This lady’s exposure and subsequent death is very sad and also very concerning considering the increasingly large number of huge fires from recycling plants that recycling all kinds of contaminated old waste, be it wood waste extracted from construction & demolition waste from demolition of old buildings, plastic waste or whatever waste (it is all contaminated with something & lots of these older chemicals/substances found in recycled waste are now banned from new products, yet bizarrely despite them being banned because they were scientifically proven to cause cancers and other diseases, they are being put back in to new products under the guise of ‘recycling’ with no mention as to what the recycled content may contain on any MSDS, so no warning & no protection for others in the future who will be exposed). So much so that the Fire Service have raised serious concerns about the numbers and severity but no thought to those exposed, those in the communities affected….the Coroners decision in this lady’s case is invaluable to victims from communities where these toxic fires are occurring. Hopefully it will have a good effect in the future. One wonders how many cases were caused at that one site then think of all the explosions that went on at the same time and how many cases that caused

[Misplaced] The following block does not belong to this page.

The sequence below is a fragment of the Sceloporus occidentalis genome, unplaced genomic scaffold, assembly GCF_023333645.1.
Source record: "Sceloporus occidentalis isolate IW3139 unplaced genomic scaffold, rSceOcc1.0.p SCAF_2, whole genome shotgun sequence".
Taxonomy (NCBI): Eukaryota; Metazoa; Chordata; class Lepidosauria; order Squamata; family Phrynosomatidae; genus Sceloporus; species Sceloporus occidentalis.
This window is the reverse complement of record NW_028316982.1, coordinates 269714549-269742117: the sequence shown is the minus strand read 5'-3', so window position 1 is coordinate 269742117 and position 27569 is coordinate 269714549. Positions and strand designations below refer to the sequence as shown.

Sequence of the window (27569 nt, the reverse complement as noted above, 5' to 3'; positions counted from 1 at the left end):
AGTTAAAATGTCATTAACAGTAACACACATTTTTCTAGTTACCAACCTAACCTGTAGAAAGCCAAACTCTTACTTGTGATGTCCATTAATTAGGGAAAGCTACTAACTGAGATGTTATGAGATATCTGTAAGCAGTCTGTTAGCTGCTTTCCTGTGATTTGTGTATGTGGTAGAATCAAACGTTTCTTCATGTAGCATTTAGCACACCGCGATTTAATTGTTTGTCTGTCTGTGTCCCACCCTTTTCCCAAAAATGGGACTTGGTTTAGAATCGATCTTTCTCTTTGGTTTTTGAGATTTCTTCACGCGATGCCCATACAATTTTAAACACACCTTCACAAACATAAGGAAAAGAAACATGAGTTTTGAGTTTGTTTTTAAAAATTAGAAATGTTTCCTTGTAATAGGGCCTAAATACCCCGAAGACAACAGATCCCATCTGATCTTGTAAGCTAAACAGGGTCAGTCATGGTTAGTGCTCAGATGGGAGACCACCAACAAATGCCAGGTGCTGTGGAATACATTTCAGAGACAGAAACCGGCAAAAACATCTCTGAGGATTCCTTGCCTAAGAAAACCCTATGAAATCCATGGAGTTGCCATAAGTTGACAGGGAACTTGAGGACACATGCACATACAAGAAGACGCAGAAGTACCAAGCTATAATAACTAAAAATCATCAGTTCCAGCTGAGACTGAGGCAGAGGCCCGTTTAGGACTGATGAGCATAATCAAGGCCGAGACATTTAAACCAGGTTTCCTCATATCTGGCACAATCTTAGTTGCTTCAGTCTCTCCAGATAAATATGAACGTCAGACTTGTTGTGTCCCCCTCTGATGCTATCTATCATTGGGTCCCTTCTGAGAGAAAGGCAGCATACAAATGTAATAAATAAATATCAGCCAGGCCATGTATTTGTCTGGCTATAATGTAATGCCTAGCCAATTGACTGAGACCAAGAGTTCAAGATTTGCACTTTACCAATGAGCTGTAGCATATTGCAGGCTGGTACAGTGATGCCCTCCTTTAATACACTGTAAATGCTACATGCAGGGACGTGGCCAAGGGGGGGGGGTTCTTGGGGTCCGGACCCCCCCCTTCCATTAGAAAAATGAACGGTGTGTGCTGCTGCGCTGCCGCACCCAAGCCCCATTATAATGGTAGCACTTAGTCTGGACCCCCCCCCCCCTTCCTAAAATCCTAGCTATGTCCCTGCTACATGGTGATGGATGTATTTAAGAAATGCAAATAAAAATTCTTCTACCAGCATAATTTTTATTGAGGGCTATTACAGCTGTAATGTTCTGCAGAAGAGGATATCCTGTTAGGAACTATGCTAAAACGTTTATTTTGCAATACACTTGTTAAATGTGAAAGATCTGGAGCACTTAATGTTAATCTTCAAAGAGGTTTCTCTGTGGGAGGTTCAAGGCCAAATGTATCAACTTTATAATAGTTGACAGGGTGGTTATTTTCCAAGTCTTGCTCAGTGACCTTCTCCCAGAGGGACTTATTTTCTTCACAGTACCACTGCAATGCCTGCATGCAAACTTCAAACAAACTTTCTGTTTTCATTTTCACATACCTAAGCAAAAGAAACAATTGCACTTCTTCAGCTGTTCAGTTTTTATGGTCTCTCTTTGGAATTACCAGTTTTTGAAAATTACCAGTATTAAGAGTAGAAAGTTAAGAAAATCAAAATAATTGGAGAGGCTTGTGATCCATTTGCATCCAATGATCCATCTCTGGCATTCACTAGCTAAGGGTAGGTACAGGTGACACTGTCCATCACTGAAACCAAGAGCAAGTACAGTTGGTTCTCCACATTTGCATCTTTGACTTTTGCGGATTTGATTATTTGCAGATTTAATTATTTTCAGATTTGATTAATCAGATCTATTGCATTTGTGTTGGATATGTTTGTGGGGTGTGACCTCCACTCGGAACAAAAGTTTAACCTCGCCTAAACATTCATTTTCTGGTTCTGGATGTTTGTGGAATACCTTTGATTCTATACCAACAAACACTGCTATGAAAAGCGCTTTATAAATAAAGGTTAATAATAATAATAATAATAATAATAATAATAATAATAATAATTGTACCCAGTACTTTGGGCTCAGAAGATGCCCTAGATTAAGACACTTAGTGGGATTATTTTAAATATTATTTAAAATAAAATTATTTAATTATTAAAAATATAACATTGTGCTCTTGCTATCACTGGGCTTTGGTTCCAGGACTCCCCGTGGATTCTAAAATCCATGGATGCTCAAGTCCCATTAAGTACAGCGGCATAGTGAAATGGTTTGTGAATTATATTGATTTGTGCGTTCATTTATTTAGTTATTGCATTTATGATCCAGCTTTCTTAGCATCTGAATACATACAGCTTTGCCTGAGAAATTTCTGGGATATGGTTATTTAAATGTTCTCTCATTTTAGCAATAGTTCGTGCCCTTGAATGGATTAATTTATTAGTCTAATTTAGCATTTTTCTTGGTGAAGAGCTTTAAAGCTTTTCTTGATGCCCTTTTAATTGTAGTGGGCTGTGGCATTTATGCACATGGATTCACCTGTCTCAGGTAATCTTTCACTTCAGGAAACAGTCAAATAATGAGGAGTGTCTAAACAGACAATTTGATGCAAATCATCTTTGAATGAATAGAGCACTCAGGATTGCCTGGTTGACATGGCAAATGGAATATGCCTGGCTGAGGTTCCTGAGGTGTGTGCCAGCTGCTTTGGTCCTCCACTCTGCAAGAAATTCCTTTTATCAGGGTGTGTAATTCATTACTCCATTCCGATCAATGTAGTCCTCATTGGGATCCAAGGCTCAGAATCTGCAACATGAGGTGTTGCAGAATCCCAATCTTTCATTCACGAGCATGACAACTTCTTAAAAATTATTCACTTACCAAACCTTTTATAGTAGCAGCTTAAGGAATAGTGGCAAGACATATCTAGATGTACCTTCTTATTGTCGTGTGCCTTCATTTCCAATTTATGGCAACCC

That’s what I want to know too, how many more? Why do they keep telling people this known toxic smoke is not dangerous in the short term when it’s never tested, so how can they know. The advice to keep windows closed will not prevent the smaller particles in the smoke from getting into homes, etc. These recycling plants and fires and the recycling industry and the ‘recycling’ of all these ‘nasties’, for want of a better word, back into new products, surely just storing up a huge problem for others exposed in the future, which could lead to an even bigger one than asbestos has caused already if that’s possible, this is something I’ve been researching for some years now. This decision by this Coroner is eye opening to me, so good to hear at last and should by rights open the flood gates for others. Why the national press and others haven’t picked up on it is odd! To me at least. There is on average one fire per day at recycling plants according to EA stats, the Fire Service have already raised concerns at the number and severity. How many were recycling wastes that may have contained construction and demolition wastes from the demolition of old buildings that will undoubtedly have contained asbestos and many other toxic and carcinogenic elements? Wood waste recyclers being of a concern too.
Then we read this Video
when I walk Louis round in the evening I know who is burning their wood stoves and Im always moaning to Ray about it as I cant breath as I go by In the US they’re banning them from lots of states, as scientifically proven to be bad for health and to cause cancers and respiratory disease. If smoking kills people why not wood burning stoves?
A very thought provoking day.